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A clean Sri Lanka starts at home


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01By  Asnah Anver

In the wake of the recent Meethotamulla garbage dump collapse and the resultant public outcry, a new initiative to promote environmentally friendly garbage disposal practices at home was kick-started last week.  

The campaign titled ‘Clean Lanka – Let’s Begin From Home’ is an initiative of the Sri Lanka CAN Foundation and aims to introduce a pragmatic and sustainable solution to the larger issue. Accordingly, ‘Clean Lanka’ works to empower citizens across the country, conveying the importance of individual responsibility and conscious waste management and raising awareness on systematically managing household waste while greatly minimising the garbage output, with the ultimate goal of zero waste. The initiative is primarily driven by the concepts of Refuse, Reduce, Reuse, Recycle and Upcycle and stresses the need to segregate waste for this purpose.

Noting that the waste problem predates the recent disaster, Milinda Rajapakse, representing Sri Lanka CAN Foundation, pointed to the alarming statistics. On a daily basis Colombo is frequented by approximately three million people, who unwittingly contribute towards the surmounting garbage problem, producing 1,200 tons of waste per day. Furthermore, 15 million plastic lunch sheets and 20 million plastic shopping bags are used in Sri Lanka per day—and although approximately 40% of this can be recycled, only 10% is as of now. 

Having observed that despite the gravity of the problem people tend to overlook the possibility of proactive individual contribution and the impact it can have on achieving a lasting solution, the Sri Lanka CAN Foundation began the ‘Clean Lanka’ initiative to motivate individuals to proactively start from their very homes. It is expected that this would in turn trigger a chain reaction to disseminate the message from the family to the larger community, ultimately driving the entire nation towards a constructive and holistic attitudinal change, and zero waste at the household level.

As a part of the campaign, steps are being taken to disseminate the message through all media including digital and social media, adapting a 360 degree campaign strategy. Sri Lanka CAN Foundation Founder Trustee Dilith Jayaweera speaking at the inaugural program expressed confidence that the Sri Lanka CAN Foundation would be able to effectively communicate the message. Jayaweera stated that there will also be a lot of activation on the ground level involving a lot of volunteers, adding that “until we achieve this objective we will be there on the ground”.

For instance plans were underway to be present at the May Day rallies, conduct programs in schools, and host ‘kunu dhansalas’ during Vesak to spread awareness on segregating waste. In conjunction with the initiative, discussion will also be carried out with reputed religious programmes.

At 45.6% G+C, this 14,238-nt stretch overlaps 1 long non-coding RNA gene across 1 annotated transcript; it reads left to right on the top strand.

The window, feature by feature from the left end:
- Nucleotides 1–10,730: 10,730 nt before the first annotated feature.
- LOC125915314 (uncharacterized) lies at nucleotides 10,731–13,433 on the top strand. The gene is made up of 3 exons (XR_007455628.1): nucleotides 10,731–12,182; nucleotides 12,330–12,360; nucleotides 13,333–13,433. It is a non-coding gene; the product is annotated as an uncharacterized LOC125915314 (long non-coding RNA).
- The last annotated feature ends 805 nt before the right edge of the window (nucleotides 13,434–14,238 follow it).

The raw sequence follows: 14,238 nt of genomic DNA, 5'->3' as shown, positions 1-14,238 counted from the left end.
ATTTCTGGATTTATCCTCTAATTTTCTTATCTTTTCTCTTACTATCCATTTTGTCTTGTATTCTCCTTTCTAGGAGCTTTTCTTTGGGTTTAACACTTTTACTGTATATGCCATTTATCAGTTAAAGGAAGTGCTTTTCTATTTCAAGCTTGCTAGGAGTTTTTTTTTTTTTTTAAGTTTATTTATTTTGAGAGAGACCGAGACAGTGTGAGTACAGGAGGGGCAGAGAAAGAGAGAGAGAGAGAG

At a panel discussion held it was in general agreement that there needs to be a change in attitudes, behaviour and thinking for effective waste management. The panel consisted of industry professionals and experts such as University of Moratuwa Professor and Coordinating Secretariat for Science, Technology and Innovation Project Director Prof. Ajith de Alwis, Sri Lanka Recycler’s Association Chairman Sudesh Nandasiri, Chartered Environmentalist and Environmental Professionals Council Member Randeewa Malalasooriya, Eco-Friendly Volunteers President and Environmentalist Kanchana Weerakoon and Sri Lanka CAN Foundation Founder Trustee Dilith Jayaweera. 

Speaking at the event Prof. de Alwis stated that by utilising scientific methods, it is possible to move towards zero waste, but there needs to be an attitudinal change as well. Nandasiri pointed to the value of waste as a resource: “Waste is a surprising thing, which if handled well can yield surprising results. It can be turned to an industry in and of itself and can also become finished products.” 

Malalasooriya speaking on waste management noted: “What we must understand is that there is something that all of us can do, as citizens By changing our behaviour we can contribute to the solution to this problem.” 

Weerakoon emphasised the importance of targeting the home as a locus for habit change, and noted the need to shift from “an ego-centric thinking to an eco-centric thinking” while also speaking on best practices such as making eco-bricks with the waste that cannot be recycled. 

Meanwhile, Attorney and Activist Nuwan Bopage who was among the audience stated that the attitudinal change needs to also move beyond to feed into the policies and laws of the country.

At the end of the discussion, there was a demonstration by the panel members whereby waste was segregated into plastic, glass, paper and organic waste. The demonstration served to prove that much of the household waste if separated can be recycled. 

The inaugural program of ‘Clean Lanka’ was held at IdeaHell in Colpetty on 27 April, with the participation of media, industry experts, religious leaders and intellectuals to raise awareness on the objectives of the Initiative and demonstrate best practices on conscious waste management.

Pix by Upul Abayasekera03


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